KALYN DUNKINS ‘17
Being as creative as I am, I’m not a big fan of being a part of anything that prevents me from being able to express my creativity. Numbers and I only get along best when there’s a dollar sign preceding them, and the only chemicals I’m interested in getting close to are the ones I apply to my face when I do my makeup in the morning. I have always been and will always be an art-oriented person.
Having cinema as one of my majors (an art form that incorporates creativity, some science, plenty of patience and skill), I am allowed leniency in the projects I create. As far as concepts go, I’m in good standing so long as these concepts incorporate techniques learned throughout the classes I’ve taken. All of this is a lot of time-consuming work that many people outside of the field are blind to.
In the American work force specifically, fields like mine are often overlooked because it is argued that they bring no substantial value to “real life.” I’m beyond tired of people asking me, “Oh, what do you plan on doing with a degree in that?” What do you mean what do I plan on doing? I want to use my art to move people.
Along with my creativity, I’m a very dramatic person (suitable that cinema is my major, right?). Much of the art I create, whether it is cinematic or otherwise, is the product of an emotion I have either felt myself or something I have felt vicariously, empathetically. But we live in a world where people are so quick to shun emotions.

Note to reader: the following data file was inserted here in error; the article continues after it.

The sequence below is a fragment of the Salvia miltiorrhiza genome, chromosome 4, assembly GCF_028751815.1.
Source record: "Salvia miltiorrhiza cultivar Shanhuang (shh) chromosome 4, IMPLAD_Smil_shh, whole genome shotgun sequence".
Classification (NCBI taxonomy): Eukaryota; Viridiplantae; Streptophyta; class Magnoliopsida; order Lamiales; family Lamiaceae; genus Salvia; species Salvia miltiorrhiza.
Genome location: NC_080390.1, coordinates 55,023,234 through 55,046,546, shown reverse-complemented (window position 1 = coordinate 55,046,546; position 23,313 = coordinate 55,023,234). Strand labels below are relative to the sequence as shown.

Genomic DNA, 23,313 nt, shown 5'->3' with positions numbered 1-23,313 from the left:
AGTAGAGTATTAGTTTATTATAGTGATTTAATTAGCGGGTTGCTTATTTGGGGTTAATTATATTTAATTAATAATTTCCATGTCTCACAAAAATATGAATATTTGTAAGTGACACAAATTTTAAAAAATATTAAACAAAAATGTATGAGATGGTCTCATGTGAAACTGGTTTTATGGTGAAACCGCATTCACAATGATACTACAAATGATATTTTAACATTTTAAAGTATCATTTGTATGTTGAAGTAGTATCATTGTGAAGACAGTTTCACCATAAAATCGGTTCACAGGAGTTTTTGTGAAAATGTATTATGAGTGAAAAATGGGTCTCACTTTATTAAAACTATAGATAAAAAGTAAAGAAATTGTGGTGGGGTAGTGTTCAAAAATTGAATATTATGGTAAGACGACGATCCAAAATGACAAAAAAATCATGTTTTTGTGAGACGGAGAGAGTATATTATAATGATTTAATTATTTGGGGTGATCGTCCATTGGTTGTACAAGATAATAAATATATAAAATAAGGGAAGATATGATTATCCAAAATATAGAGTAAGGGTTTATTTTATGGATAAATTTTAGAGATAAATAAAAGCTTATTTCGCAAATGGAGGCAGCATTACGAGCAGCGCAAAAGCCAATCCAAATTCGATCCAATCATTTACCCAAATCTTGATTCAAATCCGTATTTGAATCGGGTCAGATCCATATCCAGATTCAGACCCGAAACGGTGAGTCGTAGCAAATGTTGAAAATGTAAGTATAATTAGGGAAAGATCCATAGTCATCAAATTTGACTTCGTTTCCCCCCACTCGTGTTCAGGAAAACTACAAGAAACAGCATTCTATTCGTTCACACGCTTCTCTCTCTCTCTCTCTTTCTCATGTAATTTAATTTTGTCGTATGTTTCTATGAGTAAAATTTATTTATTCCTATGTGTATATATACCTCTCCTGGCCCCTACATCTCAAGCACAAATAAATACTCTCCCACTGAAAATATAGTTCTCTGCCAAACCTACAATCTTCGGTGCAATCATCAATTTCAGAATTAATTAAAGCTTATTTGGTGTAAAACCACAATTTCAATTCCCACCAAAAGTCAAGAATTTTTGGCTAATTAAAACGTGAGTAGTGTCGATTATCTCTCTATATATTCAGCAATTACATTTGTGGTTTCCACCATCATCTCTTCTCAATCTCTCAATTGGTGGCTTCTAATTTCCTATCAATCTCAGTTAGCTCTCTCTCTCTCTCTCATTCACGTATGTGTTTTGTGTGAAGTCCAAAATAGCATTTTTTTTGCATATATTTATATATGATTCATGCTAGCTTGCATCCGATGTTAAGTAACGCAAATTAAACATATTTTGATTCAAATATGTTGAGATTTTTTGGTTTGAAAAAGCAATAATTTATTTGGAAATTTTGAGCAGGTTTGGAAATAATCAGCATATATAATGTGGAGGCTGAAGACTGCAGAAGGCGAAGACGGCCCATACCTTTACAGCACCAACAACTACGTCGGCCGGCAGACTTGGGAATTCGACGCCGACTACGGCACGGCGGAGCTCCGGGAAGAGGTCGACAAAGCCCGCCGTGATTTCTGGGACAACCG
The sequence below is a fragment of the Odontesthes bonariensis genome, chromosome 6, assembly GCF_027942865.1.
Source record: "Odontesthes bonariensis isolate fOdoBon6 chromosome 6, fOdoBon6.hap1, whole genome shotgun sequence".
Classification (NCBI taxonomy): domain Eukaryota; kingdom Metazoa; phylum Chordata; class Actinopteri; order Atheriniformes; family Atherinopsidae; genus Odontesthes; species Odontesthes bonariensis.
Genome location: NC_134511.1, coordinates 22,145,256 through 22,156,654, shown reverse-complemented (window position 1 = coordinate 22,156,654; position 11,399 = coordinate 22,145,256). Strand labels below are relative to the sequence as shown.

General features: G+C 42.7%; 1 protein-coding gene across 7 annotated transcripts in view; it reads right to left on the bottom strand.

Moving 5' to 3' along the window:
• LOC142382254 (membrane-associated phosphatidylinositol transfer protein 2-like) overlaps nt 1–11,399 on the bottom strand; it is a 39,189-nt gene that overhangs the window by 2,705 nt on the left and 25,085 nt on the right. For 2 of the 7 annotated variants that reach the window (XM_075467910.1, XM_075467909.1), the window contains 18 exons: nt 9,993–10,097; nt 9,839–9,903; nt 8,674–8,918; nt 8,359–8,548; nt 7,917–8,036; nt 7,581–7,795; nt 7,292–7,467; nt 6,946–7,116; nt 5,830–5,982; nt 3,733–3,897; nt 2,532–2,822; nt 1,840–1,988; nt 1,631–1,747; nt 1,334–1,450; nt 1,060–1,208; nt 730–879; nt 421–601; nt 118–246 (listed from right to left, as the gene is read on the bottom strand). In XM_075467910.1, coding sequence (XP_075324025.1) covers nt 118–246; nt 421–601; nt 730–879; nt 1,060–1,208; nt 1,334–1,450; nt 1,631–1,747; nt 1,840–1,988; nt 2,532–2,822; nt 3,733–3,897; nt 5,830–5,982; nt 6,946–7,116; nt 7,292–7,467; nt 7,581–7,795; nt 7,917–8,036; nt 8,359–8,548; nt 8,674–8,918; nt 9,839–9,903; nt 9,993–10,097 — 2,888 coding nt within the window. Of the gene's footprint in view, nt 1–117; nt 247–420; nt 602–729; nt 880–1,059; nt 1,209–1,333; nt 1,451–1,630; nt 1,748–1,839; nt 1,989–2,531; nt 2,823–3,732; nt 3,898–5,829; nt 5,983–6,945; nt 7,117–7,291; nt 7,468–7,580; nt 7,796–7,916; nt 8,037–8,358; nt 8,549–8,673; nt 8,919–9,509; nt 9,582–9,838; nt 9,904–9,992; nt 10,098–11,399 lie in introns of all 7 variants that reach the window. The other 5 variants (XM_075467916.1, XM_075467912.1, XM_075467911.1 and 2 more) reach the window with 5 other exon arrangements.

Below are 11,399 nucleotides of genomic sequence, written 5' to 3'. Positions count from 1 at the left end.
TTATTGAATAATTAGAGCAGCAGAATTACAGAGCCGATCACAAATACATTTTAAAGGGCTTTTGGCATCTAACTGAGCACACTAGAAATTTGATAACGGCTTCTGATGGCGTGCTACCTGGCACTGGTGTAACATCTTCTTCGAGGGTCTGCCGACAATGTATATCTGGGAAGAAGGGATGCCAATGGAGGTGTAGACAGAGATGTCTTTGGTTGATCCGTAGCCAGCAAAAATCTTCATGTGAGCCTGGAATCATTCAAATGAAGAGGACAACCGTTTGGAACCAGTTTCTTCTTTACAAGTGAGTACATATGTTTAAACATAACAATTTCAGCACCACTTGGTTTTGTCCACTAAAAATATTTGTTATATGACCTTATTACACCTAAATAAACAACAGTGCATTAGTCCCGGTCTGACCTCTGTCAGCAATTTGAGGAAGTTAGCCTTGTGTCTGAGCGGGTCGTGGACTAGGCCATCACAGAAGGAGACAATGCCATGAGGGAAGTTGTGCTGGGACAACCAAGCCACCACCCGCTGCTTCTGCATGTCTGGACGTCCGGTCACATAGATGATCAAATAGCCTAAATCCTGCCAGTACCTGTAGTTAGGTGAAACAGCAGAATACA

Logic over passion and feelings, right? Don’t use your heart, use your brain? Looking at the arts this way, it’s easy to see why the wrongful conclusion that they are worthless is drawn.
I believe, however, that you can’t use one without the other. Am I advocating that mathematicians and scientists drop their calculators and test tubes to pick up paint brushes? No. That artists should stop dancing, stop acting, put their cameras down so that they can tell you what the square root of pi is? Absolutely not.
What I hope is that pathos and logos can find common ground, work with and around each other, respect each other’s niches. Even more importantly, I hope the world can become a place where artistic students like me who will graduate college feel less afraid about their passions being employable.